4
$\begingroup$

If $(1), (log_yx), (log_zy), (-15log_xz)$ are in AP then...
(A)$z^3=x$
(B)$x=y^{-1}$
(C)$z^{-3}=y$
(D)$x=y^{-1}=z^3$
(Multiple answers may be correct)

I tried many approaches, one of them being:
$1+log_zy=2log_yx$
$log_zz+log_zy=log_yx^2$
$log_z(yz)=log_yx^2$
But the fact that the bases are different is causing the main problem as I don't know how to proceed further. It would be great if anybody could give me a hint for solving such questions.

$\endgroup$
3
  • 1
    $\begingroup$ Set the second term in the sequence equal to $1+r$. Solve for $y$ in terms of $x$ and $r$. Substitute this expression for $y$ into the 3rd term. Set the 3rd term equal to $1+2r$, and continue on in this manner for the next term. I hope this helps. $\endgroup$
    – KR136
    Nov 26, 2016 at 4:25
  • $\begingroup$ @Αδριανός It got simplified to a cubic equation $6r^3+11r^2+6r+16=0$. I am not able to solve further. $\endgroup$
    – oshhh
    Nov 26, 2016 at 4:37
  • 1
    $\begingroup$ Might be easier to work backward from the proposed answers. E.g., if $z^3=x$, what does that tell you about $-15\log_xz$? From that, you can work out $\log_yx$ and $\log_zy$, and see if it's consistent. $\endgroup$ Nov 26, 2016 at 5:24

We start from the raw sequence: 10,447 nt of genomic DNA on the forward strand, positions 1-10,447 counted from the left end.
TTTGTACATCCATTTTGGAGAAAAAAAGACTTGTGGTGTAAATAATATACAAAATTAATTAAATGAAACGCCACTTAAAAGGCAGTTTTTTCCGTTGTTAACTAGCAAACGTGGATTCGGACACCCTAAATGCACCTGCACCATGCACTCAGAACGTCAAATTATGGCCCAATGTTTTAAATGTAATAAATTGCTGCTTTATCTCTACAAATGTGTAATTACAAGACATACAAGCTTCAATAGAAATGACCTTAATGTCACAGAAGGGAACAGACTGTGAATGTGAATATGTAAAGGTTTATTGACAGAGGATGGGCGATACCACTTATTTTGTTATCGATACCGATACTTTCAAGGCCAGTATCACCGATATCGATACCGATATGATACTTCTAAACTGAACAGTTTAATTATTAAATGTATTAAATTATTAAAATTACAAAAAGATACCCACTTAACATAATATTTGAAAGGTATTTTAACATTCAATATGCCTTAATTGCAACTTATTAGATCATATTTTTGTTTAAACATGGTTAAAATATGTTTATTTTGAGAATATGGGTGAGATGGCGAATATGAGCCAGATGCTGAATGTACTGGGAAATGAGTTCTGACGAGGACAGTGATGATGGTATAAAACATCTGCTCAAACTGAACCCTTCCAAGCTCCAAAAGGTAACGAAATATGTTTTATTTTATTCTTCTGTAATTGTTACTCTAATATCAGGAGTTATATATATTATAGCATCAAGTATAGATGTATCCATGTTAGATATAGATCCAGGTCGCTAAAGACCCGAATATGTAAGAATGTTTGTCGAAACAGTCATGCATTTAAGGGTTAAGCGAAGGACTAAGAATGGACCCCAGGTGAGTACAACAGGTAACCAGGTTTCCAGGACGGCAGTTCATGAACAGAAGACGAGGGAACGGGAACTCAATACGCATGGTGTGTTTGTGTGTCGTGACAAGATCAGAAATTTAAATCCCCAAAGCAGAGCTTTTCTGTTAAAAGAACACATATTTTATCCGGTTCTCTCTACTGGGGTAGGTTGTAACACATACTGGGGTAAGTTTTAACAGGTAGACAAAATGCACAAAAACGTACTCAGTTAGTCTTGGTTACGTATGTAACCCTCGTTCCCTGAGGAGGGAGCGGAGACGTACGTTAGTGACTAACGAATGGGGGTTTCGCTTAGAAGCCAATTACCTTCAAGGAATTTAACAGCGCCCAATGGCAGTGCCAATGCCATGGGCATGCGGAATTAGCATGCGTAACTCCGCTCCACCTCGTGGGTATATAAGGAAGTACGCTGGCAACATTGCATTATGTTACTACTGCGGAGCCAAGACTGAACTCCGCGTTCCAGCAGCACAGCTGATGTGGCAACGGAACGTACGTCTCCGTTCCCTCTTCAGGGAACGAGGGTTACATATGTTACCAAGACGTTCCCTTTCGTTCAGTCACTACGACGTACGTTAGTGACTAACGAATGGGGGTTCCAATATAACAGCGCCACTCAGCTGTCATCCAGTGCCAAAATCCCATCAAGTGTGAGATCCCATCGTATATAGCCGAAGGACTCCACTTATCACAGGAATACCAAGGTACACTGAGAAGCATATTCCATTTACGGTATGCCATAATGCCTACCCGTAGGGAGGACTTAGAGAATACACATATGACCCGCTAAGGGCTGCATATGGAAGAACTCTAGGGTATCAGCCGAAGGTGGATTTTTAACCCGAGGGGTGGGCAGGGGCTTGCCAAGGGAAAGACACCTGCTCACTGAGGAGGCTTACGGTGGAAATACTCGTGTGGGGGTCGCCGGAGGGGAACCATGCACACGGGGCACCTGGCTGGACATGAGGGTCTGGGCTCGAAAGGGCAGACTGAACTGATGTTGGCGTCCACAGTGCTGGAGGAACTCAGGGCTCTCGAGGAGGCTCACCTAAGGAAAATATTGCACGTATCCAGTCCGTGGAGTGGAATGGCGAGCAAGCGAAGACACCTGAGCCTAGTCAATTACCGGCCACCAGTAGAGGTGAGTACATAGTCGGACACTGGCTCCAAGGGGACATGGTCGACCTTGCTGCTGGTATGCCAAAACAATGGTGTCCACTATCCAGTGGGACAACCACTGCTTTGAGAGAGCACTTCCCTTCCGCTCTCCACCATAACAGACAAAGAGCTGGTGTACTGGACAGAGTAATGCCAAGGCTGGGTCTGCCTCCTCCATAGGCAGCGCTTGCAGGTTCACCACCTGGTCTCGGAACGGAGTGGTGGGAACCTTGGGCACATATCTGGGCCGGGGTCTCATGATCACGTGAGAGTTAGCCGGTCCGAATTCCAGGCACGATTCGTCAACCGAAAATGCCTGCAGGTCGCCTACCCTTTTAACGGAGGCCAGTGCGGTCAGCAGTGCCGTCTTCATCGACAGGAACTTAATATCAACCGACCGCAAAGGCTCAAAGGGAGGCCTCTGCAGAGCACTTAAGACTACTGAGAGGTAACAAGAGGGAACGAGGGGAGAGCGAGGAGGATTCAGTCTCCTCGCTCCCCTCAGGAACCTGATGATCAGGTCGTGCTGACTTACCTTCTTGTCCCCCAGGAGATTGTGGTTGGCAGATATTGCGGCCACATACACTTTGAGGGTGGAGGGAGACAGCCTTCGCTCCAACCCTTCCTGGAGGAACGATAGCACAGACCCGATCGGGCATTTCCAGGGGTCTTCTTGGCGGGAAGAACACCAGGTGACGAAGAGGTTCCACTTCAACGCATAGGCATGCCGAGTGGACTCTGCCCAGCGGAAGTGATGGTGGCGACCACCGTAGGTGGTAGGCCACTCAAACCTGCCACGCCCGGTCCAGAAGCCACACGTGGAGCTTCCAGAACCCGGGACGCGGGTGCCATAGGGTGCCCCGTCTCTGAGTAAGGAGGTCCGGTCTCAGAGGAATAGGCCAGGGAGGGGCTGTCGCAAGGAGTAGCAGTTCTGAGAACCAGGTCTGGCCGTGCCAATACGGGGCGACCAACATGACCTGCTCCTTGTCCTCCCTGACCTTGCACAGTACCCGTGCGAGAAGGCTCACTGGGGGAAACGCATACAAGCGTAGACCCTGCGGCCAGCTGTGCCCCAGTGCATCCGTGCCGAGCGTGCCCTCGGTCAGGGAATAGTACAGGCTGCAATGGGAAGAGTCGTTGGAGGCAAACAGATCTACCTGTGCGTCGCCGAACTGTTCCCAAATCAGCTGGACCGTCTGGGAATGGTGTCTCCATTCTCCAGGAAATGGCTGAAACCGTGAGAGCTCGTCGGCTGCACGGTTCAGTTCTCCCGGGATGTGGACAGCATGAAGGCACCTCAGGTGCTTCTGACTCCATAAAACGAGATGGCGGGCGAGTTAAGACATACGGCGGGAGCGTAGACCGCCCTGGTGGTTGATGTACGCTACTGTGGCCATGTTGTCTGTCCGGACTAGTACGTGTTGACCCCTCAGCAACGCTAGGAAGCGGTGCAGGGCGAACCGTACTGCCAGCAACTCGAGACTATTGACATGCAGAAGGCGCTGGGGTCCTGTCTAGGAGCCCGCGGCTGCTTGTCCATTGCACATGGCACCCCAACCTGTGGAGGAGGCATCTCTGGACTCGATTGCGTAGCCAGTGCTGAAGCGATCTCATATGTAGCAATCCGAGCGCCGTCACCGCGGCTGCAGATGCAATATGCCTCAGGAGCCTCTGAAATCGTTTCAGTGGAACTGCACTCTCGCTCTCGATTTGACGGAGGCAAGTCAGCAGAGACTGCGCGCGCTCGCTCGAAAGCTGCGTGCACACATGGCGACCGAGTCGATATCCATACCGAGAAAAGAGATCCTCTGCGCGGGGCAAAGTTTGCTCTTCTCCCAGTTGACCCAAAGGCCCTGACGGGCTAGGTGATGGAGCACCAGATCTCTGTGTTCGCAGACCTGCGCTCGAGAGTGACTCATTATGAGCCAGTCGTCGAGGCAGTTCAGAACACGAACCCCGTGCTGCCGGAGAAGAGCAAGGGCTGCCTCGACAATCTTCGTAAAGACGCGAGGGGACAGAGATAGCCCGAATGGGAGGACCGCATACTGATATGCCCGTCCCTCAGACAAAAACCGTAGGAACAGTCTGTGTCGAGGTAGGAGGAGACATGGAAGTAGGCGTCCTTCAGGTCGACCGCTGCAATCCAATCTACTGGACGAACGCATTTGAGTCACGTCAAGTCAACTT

1 Answer 1

7
$\begingroup$

Let $d$ be the common difference of the $A.P.$
Then,
$$log_yx = 1 +d \implies x = y^{1+d}$$ $$log_zy = 1+2d \implies y = z^{1+2d}$$ $$-15log_xz = 1+3d \implies z = x^{\frac{-(1+3d)}{15}}$$ Hence, $$x = y^{1+d} = z^{(1+2d)(1+d)} = x^{\frac{-(1+d)(1+2d)(1+3d)}{15}}$$ $$\implies (1+d)(1+2d)(1+3d) = -15$$ $$\implies 6d^3 +11d^2+6d +16 = 0$$ $$\implies (d+2)(6d^2 - d+8) = 0$$ $$\implies d = -2$$

$$\implies x = y^{-1} = z^{3}$$

$\endgroup$
2
  • $\begingroup$ I reached till (1+d)(1+2d)(1+3d)=-15 but I couldn't solve the cubic eqn...can you elaborate on how you got d=(-2) $\endgroup$
    – oshhh
    Nov 26, 2016 at 6:00
  • 1
    $\begingroup$ Added some more steps. It's nothing but expanding the terms and then observing that $-2$ is the only real root. I personally solve cubic equations by first looking out for a root by trial and error and then factoring appropriately. $\endgroup$ Nov 26, 2016 at 6:06

Your Answer

By clicking “Post Your Answer”, you agree to our terms of service, privacy policy and cookie policy

Not the answer you're looking for? Browse other questions tagged or ask your own question.